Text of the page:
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Safe House

A formulaic but effective action vehicle for Denzel Washington.

For those who haven't gushed over the trailer yet, The Bourne Legacy is in the works and will be released this summer as the newest installment of the genre-defining series. Anyone who has seen an action movie in the last few years will know that we've been beholden to the legacy of the Bourne movies for quite some time now. Young director Daniel Espinosa’s high-octane espionage movie Safe House is among the very clearest examples of just how much influence Matt Damon's spy-on-the-run antics have had. Consider the following ingredients:

Highly trained, morally ambiguous, rogue operative protagonist: Check.

Incessant use of handheld camerawork and fast-cut editing that goes especially crazy during fight scenes: Check.

Crunchy car chases through tight city streets:Check.

Aerial shots of Washington D.C., with special emphasis on the Pentagon: Check.

A high-tech room full of pacing suits and uniformed assistants looking at screens and saying, "He just checked in at [foreign airport/train station]!": Check.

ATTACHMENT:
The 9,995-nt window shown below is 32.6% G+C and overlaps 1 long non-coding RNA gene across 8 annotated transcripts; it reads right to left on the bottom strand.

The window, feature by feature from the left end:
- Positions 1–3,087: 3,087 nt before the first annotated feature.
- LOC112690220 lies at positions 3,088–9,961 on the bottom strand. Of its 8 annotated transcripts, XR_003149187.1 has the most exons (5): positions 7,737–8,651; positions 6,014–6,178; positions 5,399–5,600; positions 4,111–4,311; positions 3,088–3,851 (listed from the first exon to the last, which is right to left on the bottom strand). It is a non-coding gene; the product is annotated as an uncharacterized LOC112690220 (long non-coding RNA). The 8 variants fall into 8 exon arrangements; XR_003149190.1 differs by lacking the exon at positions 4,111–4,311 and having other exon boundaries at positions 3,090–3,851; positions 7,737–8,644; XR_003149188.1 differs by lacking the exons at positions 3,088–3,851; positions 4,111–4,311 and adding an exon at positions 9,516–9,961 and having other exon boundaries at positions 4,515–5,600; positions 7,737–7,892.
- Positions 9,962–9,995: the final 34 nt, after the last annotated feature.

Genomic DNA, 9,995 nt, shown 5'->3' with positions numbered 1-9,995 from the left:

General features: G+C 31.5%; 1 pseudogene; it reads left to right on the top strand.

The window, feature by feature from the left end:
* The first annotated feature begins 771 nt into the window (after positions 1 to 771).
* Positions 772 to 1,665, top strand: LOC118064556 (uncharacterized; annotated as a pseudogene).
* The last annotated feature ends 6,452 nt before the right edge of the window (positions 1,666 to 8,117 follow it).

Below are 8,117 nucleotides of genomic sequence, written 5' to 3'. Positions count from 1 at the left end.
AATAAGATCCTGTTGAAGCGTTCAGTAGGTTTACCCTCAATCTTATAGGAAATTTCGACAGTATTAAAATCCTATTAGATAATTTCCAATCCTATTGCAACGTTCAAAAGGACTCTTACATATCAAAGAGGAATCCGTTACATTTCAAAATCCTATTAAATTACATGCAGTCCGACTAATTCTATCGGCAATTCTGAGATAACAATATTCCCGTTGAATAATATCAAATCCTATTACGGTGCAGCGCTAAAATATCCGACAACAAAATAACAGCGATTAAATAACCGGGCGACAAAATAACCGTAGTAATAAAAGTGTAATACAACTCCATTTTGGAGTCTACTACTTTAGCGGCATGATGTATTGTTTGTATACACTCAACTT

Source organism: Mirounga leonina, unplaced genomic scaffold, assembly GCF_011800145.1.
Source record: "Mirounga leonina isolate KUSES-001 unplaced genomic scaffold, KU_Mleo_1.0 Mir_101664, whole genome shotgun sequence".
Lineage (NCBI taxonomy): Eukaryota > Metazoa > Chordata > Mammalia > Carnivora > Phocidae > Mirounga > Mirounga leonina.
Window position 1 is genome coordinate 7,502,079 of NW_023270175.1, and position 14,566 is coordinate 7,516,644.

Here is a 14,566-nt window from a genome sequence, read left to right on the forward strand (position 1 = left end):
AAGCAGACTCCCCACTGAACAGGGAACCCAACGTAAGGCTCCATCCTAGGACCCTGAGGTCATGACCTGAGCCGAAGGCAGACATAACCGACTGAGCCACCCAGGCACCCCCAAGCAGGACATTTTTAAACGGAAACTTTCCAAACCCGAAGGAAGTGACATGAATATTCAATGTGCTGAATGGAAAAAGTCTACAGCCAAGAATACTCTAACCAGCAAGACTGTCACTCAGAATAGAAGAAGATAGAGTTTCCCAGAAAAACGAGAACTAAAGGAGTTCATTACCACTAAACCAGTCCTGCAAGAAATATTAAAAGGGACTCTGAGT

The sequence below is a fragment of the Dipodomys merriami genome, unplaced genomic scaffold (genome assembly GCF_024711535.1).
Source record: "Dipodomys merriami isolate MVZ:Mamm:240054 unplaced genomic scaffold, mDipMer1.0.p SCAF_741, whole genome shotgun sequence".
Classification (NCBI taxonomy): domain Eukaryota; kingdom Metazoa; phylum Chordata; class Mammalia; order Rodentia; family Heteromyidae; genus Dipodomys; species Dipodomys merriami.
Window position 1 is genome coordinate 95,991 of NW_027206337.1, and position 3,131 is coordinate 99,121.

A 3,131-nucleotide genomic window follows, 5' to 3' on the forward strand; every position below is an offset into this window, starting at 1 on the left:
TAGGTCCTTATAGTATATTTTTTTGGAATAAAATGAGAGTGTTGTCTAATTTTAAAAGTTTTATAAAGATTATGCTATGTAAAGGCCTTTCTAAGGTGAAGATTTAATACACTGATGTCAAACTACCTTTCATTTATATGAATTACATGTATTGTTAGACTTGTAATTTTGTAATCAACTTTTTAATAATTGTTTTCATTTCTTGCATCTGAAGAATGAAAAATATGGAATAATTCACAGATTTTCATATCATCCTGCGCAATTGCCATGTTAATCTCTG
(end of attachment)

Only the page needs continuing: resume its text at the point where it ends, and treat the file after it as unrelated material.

Pounding musical score with heavy emphasis on percussion: Check.

The presence of director of photography Oliver Wood in the crew list: Check. (Seriously, go check. He did all three Bourne movies.)

Tense conversations between high-level intelligence officers, including an admission that "we trained him to [overcome currently employed counterintelligence tactic]!": Check.

Implied criticism of American, Bush-era foreign policy, wherein the "bad" guys are created and employed by the "good" guys: Check.

Undeniable excitement: Check.

As the last item shows, this list isn't necessarily a criticism. There is a reason formulas develop, and the movie industry has the box office receipts to prove it. Whether we're watching Matt Damon, Angelina Jolie, Daniel Craig or now Denzel Washington and Ryan Reynolds, the Bourne formula has reliably quickened our pulses for the better part of a decade. The trick for each subsequent outing is to tweak the formula just enough to give each new attempt its own identity.